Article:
I'm not one to understand math very well. I wonder if this would take away from the book for me? Science fiction is an iffy genre for me. It's either hit or miss. This one might not be for me. Thank you for reviewing!
"Fantasy is a necessary ingredient in living, it's a way of looking at life through the wrong end of a telescope." - Dr. Seuss

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Post by kdstrack »

I was disappointed to see the low rating for this book. The concept sounds amazing! Hopefully, the author will rework the book and correct the errors. Thanks for your review.
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Post by kandscreeley »

Well, your opening paragraph makes the book sound incredibly intriguing. I'm always interested to read about time travel. It's just too bad it's not done well. The change in perspectives and errors turn me off from reading the book. I also wonder if it would be extremely technical and complex. Thanks for the information, though.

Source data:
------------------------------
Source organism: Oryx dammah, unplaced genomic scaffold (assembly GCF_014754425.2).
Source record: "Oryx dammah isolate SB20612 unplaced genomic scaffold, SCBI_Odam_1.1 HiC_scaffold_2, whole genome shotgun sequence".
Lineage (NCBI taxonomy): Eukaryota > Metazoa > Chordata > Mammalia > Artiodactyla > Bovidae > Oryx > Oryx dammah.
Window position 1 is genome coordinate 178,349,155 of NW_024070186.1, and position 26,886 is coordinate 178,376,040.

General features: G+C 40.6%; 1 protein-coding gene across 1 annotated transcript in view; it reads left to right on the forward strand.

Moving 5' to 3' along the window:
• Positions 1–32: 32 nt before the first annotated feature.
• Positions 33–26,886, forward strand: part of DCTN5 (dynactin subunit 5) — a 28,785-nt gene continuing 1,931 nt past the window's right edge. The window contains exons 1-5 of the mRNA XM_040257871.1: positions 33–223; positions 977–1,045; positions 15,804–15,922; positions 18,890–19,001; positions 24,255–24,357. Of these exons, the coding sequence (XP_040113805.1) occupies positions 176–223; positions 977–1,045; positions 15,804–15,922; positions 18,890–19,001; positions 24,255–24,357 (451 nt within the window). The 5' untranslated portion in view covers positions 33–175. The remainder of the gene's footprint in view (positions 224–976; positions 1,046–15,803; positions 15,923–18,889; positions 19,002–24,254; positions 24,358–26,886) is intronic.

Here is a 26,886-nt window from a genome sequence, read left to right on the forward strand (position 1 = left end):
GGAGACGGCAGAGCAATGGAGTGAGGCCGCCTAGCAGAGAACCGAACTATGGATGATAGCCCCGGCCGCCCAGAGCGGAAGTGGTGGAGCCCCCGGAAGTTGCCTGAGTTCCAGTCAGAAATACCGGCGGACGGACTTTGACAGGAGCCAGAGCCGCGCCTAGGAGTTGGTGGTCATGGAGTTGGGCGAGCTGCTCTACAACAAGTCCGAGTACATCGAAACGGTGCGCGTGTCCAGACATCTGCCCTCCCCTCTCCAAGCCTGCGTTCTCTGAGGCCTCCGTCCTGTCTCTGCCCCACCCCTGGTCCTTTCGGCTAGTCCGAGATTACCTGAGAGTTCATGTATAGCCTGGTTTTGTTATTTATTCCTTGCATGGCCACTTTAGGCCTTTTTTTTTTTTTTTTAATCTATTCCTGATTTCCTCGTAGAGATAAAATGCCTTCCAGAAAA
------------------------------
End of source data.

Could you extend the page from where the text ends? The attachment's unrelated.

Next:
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lisalynn
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Post by lisalynn »

Letora wrote:
09 Jun 2019, 14:34
I'm not one to understand math very well. I wonder if this would take away from the book for me? Science fiction is an iffy genre for me. It's either hit or miss. This one might not be for me. Thank you for reviewing!
There's no actual math involved, just the allusion to it.

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lisalynn
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Post by lisalynn »

kandscreeley wrote:
10 Jun 2019, 12:49
Well, your opening paragraph makes the book sound incredibly intriguing. I'm always interested to read about time travel. It's just too bad it's not done well. The change in perspectives and errors turn me off from reading the book. I also wonder if it would be extremely technical and complex. Thanks for the information, though.